How dictation software can accelerate your writing

Advances in speech recognition have brought electronic sensors nearly to the acuity of the human ear. Here’s guidance to help you make the most of this technology.

Speech recognition software

A professional writer might add a thousand words a day to a rough draft.

With speech recognition software, some writers can add several thousand.

That’s one reason more writers are dictating their books and other writings. Today the error rate of speech recognition software has improved to within a percentage point of a human being.

Speech recognition can be found in Google Docs, Windows 10, your smartphone and in various home devices. Dragon Naturally Speaking is the only commercially available speech recognition software for consumers, mostly because it bought up all its competitors.

According to its website, “Dragon is 3x faster than typing and it’s 99% accurate.” For higher accuracy, Dragon can be trained to recognize your voice and vocabulary.

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Try these tips for writing with speech recognition:

  • Dictate in complete phrases or sentences. Recent advances in accuracy have come not so much from speech recognition (“that’s a buh not a duh”) as from language recognition. After the words “eat” or “peel” the sounds “buh nah nuh” are probably “banana.” I can sometimes see my software rewrite a sentence once I’ve completed it, because it now has more context and therefore can recognize more words.
  • Pause between phrases, not words. Separating parts of speech with pauses (“It was… the… best of… times”) can confuse the software. It likes to sense the sentence structure as you speak. Pausing between phrases is also a good habit for public speaking, or for speaking in general. Yes, you sometimes need to pause while you think, but you don’t have to keep talking while you do it.
  • Watch the screen. If there are errors or omissions, make sure they’re not so serious that you can’t remember what you really meant to say. I can handle Dragon spelling “to” instead of “too” or “member” instead of “remembering,” but sometimes the software provides a perfectly spelled word that would make no sense later. In that case, I can usually dictate the correct word again, perhaps preceding it with “or rather” as a newscaster might. You might train Dragon (and yourself) that you pronounce “to” as “tu” and “too” as “te-yoo.” Or restate your sentence in different words. Don’t worry about polluting your masterpiece with synonyms; it’s probably faster than hemming and hawing for the perfect word. You can perfect the phrasing as you edit the text.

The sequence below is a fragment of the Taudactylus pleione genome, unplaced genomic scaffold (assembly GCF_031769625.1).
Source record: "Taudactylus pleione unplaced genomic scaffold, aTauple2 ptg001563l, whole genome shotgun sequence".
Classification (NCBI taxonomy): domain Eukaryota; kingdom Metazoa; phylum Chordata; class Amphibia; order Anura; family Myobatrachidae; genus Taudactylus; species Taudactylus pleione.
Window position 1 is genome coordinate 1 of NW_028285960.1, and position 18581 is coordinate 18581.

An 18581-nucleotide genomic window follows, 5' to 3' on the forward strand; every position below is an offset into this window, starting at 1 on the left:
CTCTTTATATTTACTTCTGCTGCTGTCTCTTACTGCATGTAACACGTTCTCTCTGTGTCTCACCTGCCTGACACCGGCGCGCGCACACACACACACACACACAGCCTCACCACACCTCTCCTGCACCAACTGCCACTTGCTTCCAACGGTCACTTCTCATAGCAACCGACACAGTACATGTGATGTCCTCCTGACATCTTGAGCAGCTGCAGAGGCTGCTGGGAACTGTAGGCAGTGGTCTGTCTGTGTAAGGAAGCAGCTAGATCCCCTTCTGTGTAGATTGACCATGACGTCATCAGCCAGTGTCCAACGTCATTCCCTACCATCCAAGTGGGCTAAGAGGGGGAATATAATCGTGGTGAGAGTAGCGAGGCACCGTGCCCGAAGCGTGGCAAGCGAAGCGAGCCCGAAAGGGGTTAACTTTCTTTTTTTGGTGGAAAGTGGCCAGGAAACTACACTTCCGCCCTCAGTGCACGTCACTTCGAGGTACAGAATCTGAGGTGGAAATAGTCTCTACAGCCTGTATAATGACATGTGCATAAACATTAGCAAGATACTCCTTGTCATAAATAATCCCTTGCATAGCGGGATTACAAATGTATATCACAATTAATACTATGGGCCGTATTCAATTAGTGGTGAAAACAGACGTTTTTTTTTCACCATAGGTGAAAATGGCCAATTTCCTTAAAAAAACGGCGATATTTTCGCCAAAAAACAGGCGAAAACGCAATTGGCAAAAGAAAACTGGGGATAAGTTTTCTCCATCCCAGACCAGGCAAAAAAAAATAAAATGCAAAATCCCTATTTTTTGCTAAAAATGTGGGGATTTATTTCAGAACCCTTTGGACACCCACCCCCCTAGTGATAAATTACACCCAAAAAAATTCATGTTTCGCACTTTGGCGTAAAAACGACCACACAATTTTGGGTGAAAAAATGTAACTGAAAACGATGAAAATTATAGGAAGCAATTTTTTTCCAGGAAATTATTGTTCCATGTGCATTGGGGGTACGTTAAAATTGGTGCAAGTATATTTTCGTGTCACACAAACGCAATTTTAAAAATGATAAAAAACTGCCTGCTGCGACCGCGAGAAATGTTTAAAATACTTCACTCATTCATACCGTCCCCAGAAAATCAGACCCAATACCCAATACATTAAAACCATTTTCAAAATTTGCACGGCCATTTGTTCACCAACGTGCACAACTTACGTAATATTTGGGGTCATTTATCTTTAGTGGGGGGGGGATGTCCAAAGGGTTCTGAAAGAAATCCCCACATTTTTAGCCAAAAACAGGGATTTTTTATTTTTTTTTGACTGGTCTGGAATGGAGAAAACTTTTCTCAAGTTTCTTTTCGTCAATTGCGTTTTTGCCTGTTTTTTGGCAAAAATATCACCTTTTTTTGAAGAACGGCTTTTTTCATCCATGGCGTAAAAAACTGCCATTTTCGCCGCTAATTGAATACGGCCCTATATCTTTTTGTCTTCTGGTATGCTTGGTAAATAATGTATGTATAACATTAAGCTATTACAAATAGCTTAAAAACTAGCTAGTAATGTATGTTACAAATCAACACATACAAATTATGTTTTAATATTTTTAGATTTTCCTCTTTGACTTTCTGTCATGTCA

• Keep a consistent tone, speed and volume. Shouting, whispering or pretending you’re Robin Williams will make the software work harder. It doesn’t appreciate or even recognize histrionics. I did a stint as a professional voice transcriptionist, repeating the speech of another person more clearly so that Dragon could understand it better. We maintained a cheerful tone as we worked, but we weren’t dramatic.
  • Don’t stop for mistakes. Keep a consistent flow, with words coming out of your mouth at about the same speed they come into your mind. Your mind will appreciate that. Don’t stop to fix typos or punctuation errors. Talk around any blatant mistakes; restate anything that’s unclear, but keep dictating. Your first transcription might not be smooth nor free of mistakes. Still, mistakes inspire creativity, because they beg you to fix them.
  • Don’t try to speak the keyboard. You’re better off just dictating words rather than trying to operate your computer with your voice.

Dictation software works better for some writers than others and for some types of writing than others. At first you might miss the feel of the keyboard or the pen, or you might be distracted by the sound of your voice. Yet for many writers, speech recognition software can set the creative process free.

A version of this post first appeared on Daily Writing Tips.

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